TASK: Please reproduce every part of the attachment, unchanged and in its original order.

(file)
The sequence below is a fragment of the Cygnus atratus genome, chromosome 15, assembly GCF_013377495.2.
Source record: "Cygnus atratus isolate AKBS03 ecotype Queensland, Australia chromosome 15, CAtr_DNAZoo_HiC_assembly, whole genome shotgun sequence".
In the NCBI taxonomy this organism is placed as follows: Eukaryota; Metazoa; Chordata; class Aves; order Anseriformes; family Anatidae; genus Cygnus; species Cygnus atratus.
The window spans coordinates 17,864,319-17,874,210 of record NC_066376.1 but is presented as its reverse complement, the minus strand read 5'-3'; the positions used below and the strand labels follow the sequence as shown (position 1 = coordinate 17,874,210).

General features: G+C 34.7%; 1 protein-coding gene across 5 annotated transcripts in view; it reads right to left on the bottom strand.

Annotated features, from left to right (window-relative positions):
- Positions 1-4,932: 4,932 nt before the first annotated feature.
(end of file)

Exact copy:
The sequence below is a fragment of the Cygnus atratus genome, chromosome 15, assembly GCF_013377495.2.
Source record: "Cygnus atratus isolate AKBS03 ecotype Queensland, Australia chromosome 15, CAtr_DNAZoo_HiC_assembly, whole genome shotgun sequence".
In the NCBI taxonomy this organism is placed as follows: Eukaryota; Metazoa; Chordata; class Aves; order Anseriformes; family Anatidae; genus Cygnus; species Cygnus atratus.
The window spans coordinates 17,864,319-17,874,210 of record NC_066376.1 but is presented as its reverse complement, the minus strand read 5'-3'; the positions used below and the strand labels follow the sequence as shown (position 1 = coordinate 17,874,210).

General features: G+C 34.7%; 1 protein-coding gene across 5 annotated transcripts in view; it reads right to left on the bottom strand.

Annotated features, from left to right (window-relative positions):
- Positions 1-4,932: 4,932 nt before the first annotated feature.